Genetics of schizophrenia in the South African Xhosa

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Science  31 Jan 2020:
Vol. 367, Issue 6477, pp. 569-573
DOI: 10.1126/science.aay8833

African schizophrenia genetic variants

The genetics of schizophrenia have predominately been studied in populations of European and Asian descent. However, studies in Africans, who host the greatest degree of human genetic diversity, have lagged. Examining the exomes of more than 1800 Xhosa individuals from South Africa, about half of which have been diagnosed with schizophrenia, Gulsuner et al. identified both rare and common genetic variants associated with the disease. They found that the genetic architecture of schizophrenia in Africans generally reflects that of Europeans but that the greater genetic variation in Africa provides more power to detect relationships of genes to phenotypes.

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Africa, the ancestral home of all modern humans, is the most informative continent for understanding the human genome and its contribution to complex disease. To better understand the genetics of schizophrenia, we studied the illness in the Xhosa population of South Africa, recruiting 909 cases and 917 age-, gender-, and residence-matched controls. Individuals with schizophrenia were significantly more likely than controls to harbor private, severely damaging mutations in genes that are critical to synaptic function, including neural circuitry mediated by the neurotransmitters glutamine, γ-aminobutyric acid, and dopamine. Schizophrenia is genetically highly heterogeneous, involving severe ultrarare mutations in genes that are critical to synaptic plasticity. The depth of genetic variation in Africa revealed this relationship with a moderate sample size and informed our understanding of the genetics of schizophrenia worldwide.

Schizophrenia is a disabling neurodevelopmental disorder characterized by aberrant perceptions, thought, and social connectivity. An evolutionary perspective is particularly valuable for understanding the genetic origins of the disorder (1). Because fewer children are born to persons with schizophrenia, mutations underlying the illness are under negative selection. Therefore, the genetic architecture of schizophrenia is characterized by damaging mutations that are very recent or de novo and thus individually extremely rare (25). Common variants with individually small effects on schizophrenia have also been reported (6). Genes implicated by both common and rare alleles operate in pathways that are essential to brain development, including histone modification, neuronal migration, transcriptional regulation, immune function, and synaptic integrity (36).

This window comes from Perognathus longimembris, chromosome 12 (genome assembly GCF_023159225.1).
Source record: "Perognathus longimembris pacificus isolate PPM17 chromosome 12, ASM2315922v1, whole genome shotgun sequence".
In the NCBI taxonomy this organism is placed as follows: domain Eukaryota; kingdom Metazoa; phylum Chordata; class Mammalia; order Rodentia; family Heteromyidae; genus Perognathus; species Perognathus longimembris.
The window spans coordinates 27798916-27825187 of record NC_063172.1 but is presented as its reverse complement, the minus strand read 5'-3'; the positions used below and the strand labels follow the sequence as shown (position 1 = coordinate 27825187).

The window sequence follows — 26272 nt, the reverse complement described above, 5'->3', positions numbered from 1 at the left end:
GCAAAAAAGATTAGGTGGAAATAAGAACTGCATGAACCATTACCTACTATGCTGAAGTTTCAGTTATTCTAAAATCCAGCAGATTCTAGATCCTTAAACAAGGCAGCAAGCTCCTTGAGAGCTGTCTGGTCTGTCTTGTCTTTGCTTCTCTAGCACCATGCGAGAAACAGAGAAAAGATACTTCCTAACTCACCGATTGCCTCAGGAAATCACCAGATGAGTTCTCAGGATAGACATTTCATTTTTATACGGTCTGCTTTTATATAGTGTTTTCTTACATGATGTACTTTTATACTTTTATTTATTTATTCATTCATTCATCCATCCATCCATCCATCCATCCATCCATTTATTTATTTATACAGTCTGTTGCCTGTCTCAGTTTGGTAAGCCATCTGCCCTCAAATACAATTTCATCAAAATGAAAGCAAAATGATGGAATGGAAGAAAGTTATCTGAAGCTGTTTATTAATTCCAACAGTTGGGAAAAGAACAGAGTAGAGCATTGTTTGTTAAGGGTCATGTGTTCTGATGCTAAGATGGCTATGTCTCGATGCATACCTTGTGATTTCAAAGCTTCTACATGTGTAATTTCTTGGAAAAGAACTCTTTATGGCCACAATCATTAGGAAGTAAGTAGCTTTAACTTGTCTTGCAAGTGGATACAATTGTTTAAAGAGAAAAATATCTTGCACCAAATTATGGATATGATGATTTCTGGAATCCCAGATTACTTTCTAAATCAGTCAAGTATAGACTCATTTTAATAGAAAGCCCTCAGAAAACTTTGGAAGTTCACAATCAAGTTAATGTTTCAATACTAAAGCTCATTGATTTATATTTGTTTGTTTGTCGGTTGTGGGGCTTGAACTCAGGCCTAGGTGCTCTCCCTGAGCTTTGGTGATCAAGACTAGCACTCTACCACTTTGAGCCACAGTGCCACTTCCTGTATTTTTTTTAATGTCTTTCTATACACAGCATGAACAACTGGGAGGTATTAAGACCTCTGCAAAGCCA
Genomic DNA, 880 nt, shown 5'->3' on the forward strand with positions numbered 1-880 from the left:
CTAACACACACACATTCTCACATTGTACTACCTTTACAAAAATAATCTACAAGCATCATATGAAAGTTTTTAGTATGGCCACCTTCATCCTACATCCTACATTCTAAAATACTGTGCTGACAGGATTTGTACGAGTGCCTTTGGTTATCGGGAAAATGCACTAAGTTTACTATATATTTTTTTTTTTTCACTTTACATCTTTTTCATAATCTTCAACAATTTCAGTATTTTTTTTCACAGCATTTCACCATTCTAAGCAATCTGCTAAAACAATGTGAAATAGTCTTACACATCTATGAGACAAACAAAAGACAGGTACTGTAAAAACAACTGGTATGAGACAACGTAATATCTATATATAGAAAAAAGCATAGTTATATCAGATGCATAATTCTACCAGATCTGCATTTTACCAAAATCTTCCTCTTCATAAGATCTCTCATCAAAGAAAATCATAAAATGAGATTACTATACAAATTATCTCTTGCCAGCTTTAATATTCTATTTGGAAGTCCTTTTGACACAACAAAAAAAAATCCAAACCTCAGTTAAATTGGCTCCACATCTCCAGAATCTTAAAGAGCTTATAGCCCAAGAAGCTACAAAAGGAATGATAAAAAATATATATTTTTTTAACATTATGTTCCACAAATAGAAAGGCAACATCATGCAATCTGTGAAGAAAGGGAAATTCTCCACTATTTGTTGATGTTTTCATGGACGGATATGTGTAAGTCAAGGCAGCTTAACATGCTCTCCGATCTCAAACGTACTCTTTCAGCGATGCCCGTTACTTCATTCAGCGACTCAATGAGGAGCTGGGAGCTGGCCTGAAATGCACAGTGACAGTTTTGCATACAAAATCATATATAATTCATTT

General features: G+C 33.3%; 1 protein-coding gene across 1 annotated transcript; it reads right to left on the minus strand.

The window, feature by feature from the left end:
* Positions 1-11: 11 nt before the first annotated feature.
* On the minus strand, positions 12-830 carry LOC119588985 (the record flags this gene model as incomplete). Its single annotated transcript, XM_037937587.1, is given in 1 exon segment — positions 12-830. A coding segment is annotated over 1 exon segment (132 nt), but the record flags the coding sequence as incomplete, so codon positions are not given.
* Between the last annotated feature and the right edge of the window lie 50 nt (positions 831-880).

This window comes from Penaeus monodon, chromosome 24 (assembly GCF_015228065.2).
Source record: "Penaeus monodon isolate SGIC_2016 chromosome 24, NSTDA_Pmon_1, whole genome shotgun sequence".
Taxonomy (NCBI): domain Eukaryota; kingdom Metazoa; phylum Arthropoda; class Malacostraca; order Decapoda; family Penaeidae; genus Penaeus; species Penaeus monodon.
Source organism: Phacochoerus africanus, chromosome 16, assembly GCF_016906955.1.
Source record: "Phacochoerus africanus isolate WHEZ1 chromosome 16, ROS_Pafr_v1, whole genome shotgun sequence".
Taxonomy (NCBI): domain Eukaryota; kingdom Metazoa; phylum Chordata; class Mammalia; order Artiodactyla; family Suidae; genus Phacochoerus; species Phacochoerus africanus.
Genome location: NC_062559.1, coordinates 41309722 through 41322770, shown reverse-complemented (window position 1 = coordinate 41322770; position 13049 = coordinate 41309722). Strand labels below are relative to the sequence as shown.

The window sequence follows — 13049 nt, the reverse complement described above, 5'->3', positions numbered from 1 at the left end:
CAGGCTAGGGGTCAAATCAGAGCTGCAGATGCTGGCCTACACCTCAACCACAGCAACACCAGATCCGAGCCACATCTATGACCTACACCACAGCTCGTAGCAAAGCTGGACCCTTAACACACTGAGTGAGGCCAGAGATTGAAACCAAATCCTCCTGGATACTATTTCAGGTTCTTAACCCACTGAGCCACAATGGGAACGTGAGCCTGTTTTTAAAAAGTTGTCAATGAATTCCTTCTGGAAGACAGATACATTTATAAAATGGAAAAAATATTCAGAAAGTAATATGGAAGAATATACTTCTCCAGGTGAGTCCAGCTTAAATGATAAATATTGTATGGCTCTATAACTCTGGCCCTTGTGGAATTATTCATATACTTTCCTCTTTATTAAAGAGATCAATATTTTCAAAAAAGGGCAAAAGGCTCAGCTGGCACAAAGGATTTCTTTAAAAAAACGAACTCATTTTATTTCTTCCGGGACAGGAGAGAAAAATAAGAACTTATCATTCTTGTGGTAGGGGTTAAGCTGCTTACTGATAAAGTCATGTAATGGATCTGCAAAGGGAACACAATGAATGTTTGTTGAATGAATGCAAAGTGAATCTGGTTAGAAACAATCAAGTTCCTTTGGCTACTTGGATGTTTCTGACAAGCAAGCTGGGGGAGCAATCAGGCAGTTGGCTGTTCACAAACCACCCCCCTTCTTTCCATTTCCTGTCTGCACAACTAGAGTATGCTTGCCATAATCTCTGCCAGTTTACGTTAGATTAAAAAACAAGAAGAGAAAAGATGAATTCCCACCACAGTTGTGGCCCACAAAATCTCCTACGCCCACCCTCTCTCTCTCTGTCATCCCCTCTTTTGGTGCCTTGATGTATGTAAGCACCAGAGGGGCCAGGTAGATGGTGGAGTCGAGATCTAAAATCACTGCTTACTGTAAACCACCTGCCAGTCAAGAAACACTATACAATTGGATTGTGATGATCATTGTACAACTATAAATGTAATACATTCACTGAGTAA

Until now, nearly all genetic studies of schizophrenia have been based in populations of European or Asian ancestries. The goal of the present study was to identify and characterize genetic influences on schizophrenia in the Xhosa population of South Africa. The study was undertaken not because the Xhosa have an unusual prevalence of schizophrenia, but because African populations harbor the greatest wealth of human genetic diversity (7). Nearly 99% of human evolution after the chimpanzee-human divergence 5 to 6 million years ago took place before human migrations from Africa to Eurasia 50,000 to 100,000 years ago. Because relatively small numbers of individuals migrated (8), a very large number of alleles remained on the African continent, creating an African-specific tranche of human genetic variation. Alleles of the African tranche are more rare than the common single-nucleotide polymorphisms (SNPs) shared by all populations and more common than recent mutations that appeared subsequently in all populations. In the absence of studies of ancestral African populations, alleles of the African tranche are missing from our understanding of human disease.